How Your Thyroid Affects Weight

Anyone who has ever tried to lose weight knows the frustration. The endless dieting. The attempts to exercise. The ups and downs on the scale. When at long last your doctor figures out you have a thyroid problem, you pin your hopes on the thyroid hormone replacement drug, only to find, months later, that you're still embroiled in a battle with your weight.

Or perhaps you're part of the minority who has the opposite problem. No matter how much you eat, you can't seem to gain weight. You try eating more frequently. You try to eat more high-calorie foods. You indulge in desserts, snacks, and anything you want. Still, you remain thin as a rail and forever fighting off colds, flus, and other infections.

In both cases, the problem could have something to do with your thyroid. An underactive thyroid tells the body to slow down and harness its energy stores, causing an increase in appetite and an overall reduction in your metabolism. An overactive thyroid speeds everything up, so that cell activity is accelerated, causing energy in your body to be burned more quickly. (This chapter focuses on losing weight since that is the more common problem.)

Some people, like Beth, encounter weight changes on both ends of the spectrum.

Early on, Beth noticed she was losing weight, and had headaches, exhaustion, and a rapid heartbeat. A doctor uncovered her hyperthyroidism and suggested RAI treatment. Before the treatment, he encouraged her to eat whatever she wanted, and still, she lost 10 percent of her body weight. But after the RAI, her doctor waited six weeks before starting her on Synthroid. All the weight she lost came back until she got on Synthroid. Gradually, she lost the extra weight.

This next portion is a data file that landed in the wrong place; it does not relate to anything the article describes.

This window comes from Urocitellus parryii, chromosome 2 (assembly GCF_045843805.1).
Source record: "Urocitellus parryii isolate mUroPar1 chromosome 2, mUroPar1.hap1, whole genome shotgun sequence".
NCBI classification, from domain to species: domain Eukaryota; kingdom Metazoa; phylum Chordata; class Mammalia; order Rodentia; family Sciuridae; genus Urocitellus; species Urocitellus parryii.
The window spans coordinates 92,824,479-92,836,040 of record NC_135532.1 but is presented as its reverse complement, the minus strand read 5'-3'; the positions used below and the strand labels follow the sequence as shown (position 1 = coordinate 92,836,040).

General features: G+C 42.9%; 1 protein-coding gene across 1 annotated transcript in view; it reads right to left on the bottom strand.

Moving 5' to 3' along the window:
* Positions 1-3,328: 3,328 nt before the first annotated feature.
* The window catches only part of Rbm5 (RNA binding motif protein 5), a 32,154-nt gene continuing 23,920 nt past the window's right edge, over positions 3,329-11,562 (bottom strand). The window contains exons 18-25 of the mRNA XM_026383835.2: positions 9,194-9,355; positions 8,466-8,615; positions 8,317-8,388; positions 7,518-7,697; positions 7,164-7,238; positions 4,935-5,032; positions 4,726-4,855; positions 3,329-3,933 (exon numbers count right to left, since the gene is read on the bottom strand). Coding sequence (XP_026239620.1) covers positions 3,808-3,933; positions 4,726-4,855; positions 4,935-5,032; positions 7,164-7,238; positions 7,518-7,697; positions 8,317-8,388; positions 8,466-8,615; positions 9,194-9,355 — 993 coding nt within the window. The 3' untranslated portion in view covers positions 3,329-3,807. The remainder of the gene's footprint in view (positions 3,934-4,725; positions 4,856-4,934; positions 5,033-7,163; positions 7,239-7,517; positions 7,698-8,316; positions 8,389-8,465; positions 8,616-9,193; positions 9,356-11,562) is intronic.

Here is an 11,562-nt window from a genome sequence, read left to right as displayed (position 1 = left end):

The thyroid gland plays a major role in body weight because it regulates your basal metabolic rate (BMR). That's the rate at which your body uses energy when it's at rest. In the old days, measuring your BMR was one way to determine whether you had a thyroid disease. Those who had a low BMR had an underactive thyroid. Those with a high BMR had an overactive thyroid.


Technically speaking, BMR is the rate of metabolism when you're at rest in a warm environment and have not eaten for at least twelve hours. The energy you require in this state is enough just for the vital organs such as the heart, lungs, nervous system, and kidneys. Factors that affect BMR include illness, stress, and the temperature of your environment. BMR declines with age and the loss of muscle mass.

Doctors no longer use BMR to determine your thyroid status, but a slowdown or speeding up in your metabolism is still a good indicator that something is awry with your thyroid. Getting a handle on your thyroid condition can usually put an end to this change in metabolism. But for some people, the weight problems do not go away with treatment.

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